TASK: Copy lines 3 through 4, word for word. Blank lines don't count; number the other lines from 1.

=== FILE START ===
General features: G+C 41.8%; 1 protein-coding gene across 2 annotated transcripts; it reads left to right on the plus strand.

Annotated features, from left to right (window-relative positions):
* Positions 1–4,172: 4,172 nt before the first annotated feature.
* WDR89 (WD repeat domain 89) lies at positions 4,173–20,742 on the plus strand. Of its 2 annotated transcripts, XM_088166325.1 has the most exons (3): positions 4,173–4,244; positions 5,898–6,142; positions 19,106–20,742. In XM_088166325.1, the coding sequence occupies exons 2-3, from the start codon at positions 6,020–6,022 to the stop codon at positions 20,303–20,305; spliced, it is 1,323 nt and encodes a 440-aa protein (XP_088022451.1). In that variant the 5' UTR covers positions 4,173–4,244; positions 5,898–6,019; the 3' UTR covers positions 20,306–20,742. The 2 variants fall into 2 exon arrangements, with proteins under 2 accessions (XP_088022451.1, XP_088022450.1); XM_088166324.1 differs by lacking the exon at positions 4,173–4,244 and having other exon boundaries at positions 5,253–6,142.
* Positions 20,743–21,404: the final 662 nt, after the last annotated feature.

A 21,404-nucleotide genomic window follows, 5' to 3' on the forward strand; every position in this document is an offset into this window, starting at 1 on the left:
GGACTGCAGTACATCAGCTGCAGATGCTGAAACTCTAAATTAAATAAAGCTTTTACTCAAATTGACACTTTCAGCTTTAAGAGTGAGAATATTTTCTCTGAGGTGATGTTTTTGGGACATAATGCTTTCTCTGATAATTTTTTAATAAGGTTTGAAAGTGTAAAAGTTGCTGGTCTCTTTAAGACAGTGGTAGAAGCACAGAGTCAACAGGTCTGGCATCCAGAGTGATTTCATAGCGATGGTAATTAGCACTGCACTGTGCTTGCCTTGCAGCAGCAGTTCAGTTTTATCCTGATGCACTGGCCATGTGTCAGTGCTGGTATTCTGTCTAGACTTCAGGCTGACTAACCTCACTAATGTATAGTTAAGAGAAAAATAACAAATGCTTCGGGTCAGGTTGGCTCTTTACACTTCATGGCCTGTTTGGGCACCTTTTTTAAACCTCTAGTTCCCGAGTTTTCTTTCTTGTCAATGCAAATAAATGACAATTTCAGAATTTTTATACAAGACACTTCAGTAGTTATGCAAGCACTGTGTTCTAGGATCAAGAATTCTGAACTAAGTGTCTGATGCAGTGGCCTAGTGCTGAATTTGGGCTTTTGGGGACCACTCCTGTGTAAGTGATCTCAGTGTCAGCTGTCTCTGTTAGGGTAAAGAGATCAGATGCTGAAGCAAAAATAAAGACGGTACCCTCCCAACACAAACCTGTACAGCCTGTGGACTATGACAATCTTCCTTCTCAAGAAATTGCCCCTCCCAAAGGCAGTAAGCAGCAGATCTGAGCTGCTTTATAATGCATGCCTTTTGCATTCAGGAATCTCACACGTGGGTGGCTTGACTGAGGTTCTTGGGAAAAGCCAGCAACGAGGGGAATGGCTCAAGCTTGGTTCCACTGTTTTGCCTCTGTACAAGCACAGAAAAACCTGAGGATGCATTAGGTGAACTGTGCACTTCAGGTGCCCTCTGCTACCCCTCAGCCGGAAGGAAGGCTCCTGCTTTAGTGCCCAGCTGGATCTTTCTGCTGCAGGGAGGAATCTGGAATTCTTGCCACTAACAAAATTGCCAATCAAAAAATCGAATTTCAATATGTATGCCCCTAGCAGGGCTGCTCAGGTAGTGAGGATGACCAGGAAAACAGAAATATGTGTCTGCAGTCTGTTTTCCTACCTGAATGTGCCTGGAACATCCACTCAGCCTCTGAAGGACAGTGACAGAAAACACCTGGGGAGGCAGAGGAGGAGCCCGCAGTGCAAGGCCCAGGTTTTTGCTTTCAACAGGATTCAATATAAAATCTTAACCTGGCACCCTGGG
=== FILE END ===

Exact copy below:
* Positions 1–4,172: 4,172 nt before the first annotated feature.
* WDR89 (WD repeat domain 89) lies at positions 4,173–20,742 on the plus strand. Of its 2 annotated transcripts, XM_088166325.1 has the most exons (3): positions 4,173–4,244; positions 5,898–6,142; positions 19,106–20,742. In XM_088166325.1, the coding sequence occupies exons 2-3, from the start codon at positions 6,020–6,022 to the stop codon at positions 20,303–20,305; spliced, it is 1,323 nt and encodes a 440-aa protein (XP_088022451.1). In that variant the 5' UTR covers positions 4,173–4,244; positions 5,898–6,019; the 3' UTR covers positions 20,306–20,742. The 2 variants fall into 2 exon arrangements, with proteins under 2 accessions (XP_088022451.1, XP_088022450.1); XM_088166324.1 differs by lacking the exon at positions 4,173–4,244 and having other exon boundaries at positions 5,253–6,142.